• It was unusual for Christ to defend himself before men. But here he first uses reason to show the absurdity of attributing his preaching and miracles to Satan. Then, Our Lord teaches that his true family consists of those who do the will of God.
  • On the surface, this looks like a rejection of Jesus’ immediate family, but we know that no one did the will of God like his mother Mary. And Christ’s cousin (brother) James would become the leader of the Church in Jerusalem.

Doctrine: Man in paradise

  • Adam and Eve were created in the original condition of holiness and justice (CCC 375).
  • Original holiness was “friendship with his Creator,” based on sharing “divine life” (CCC 374-375).
  • Original justice was the harmony that existed “with himself [, with Eve,] and with the creation around him” (CCC 374, 376).
  • “As long as he remained in the divine intimacy, man would not have to suffer or die” (CCC 376).
  • In addition, work was a blessing without the element of toil it would later acquire (CCC 378).
  • In this condition, man had “mastery” not just over creation but primarily over himself.
  • In this “mastery of self” man was free of the concupiscences all of us experience in this life: “the triple concupiscence that subjugates him to the pleasures of the senses, covetousness for earthly goods, and self-assertion, contrary to the dictates of reason” (CCC 377).

Practical application: Foretaste of paradise

  • In heaven, if we make it there, we will be in a state in Christ’s new creation in which we will not only regain but surpass Adam’s original friendship with God, his original sharing in His life, and Adam’s original harmony within himself, with other persons, and with creation (CCC 374).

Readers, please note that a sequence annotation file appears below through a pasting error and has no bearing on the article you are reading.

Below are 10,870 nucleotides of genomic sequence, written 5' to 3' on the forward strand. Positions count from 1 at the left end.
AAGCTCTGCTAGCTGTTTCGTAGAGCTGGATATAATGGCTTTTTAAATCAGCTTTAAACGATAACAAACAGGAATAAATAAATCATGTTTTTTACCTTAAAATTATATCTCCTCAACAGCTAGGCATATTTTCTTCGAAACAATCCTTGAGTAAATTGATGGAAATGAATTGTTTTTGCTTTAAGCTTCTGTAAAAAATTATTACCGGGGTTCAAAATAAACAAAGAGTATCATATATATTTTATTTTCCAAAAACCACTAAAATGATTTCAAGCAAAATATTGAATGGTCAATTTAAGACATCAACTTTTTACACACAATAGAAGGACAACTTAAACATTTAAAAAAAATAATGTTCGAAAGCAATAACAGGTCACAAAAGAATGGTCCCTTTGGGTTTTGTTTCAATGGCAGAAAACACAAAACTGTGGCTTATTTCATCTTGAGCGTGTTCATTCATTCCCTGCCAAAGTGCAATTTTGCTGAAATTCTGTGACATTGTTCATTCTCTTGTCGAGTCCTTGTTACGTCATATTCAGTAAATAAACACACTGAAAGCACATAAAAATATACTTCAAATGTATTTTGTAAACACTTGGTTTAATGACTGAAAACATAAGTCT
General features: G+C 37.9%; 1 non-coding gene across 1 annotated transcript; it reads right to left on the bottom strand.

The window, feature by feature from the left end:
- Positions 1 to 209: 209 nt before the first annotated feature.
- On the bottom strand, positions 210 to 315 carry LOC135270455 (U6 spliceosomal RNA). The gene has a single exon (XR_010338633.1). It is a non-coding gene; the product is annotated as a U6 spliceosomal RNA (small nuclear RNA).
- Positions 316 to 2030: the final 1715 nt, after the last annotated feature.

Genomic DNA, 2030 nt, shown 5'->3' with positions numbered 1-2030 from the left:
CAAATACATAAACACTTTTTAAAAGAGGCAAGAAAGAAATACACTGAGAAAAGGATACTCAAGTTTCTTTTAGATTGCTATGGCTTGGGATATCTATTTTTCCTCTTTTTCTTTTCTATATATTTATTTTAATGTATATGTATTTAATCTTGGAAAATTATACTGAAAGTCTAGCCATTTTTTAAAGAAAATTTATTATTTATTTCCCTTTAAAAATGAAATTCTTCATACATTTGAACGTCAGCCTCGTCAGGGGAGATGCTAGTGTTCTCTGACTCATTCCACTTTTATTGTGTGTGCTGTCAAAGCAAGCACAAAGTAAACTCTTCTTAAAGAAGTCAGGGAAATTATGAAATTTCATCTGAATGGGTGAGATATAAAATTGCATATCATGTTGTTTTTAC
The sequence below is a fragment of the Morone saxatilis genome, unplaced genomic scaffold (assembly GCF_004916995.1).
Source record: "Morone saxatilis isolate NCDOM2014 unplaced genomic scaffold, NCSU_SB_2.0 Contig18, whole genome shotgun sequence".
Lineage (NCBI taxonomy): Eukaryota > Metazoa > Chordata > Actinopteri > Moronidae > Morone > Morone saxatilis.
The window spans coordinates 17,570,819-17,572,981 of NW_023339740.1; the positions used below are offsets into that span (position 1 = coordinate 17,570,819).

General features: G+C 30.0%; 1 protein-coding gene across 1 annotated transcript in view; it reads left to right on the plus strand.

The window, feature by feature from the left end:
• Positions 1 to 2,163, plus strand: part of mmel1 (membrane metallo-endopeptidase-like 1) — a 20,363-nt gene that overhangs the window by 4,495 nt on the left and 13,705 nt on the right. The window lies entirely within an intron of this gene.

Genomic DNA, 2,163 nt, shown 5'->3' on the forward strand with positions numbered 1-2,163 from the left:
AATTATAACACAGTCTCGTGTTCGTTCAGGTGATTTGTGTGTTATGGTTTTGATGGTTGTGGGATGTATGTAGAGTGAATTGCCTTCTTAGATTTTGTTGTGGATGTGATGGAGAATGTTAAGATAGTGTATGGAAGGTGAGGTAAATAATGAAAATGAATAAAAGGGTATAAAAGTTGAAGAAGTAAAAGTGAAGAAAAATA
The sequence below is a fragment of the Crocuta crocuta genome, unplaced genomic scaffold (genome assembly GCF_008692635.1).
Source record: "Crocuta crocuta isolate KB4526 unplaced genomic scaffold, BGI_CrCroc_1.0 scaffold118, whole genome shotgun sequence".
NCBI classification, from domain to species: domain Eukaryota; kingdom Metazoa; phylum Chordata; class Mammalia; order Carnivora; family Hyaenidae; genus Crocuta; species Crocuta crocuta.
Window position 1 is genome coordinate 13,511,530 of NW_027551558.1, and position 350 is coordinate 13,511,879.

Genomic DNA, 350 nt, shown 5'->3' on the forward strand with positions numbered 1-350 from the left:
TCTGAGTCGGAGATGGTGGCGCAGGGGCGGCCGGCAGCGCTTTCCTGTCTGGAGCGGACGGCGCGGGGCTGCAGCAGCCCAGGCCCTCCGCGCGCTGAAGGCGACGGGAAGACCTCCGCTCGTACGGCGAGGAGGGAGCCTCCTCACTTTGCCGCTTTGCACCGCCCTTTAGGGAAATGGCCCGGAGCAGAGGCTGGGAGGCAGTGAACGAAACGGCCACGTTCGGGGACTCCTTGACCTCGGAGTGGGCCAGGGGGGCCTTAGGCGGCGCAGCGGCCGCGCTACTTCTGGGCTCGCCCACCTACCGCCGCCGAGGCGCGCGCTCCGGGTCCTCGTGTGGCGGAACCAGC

• Yet even now we can re-taste original holiness and justice and anticipate this final “surpassed” condition.
  • Friendship with God, internal peace and harmony, friendship with all men, and mastery of creation are consequence of living the Catholic faith.
  • Heaven really does begin on earth for those who cooperate with the grace God lavishes upon us: it is for “whoever does the will of God.”

The Homiletic Directory recommends the following Catechism points and themes for the Tenth Sunday in Ordinary Time:

  • CCC 410-412: the Protoevangelium
  • CCC 374-379: man in paradise
  • CCC 385-409: the fall
  • CCC 517, 550: Christ as exorcist
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4 Responses to “Paradise – Tenth Sunday in Ordinary Time”

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  1. Phil Paroginog says:

    I thank you for these commentaries that is easily understood when I use them in our Bible Study group. Thanks
    and continue to feed us with great insights and teachings. Phil, St. Bernadette Fruit of the Vine Bible group. Surrey, Bc Canada

  2. Fr Torlach Delargy says:

    Kevin,
    Thanks for all your very usable commentaries!

    As regards Adam blaming Eve -true- one could ALSO see that he -sort of- first blames God! saying to God “the woman whom you put with me”. Eve says less on this matter, i.e. just says that “The serpent tricked me into it, so I ate it.”

    Fr Torlach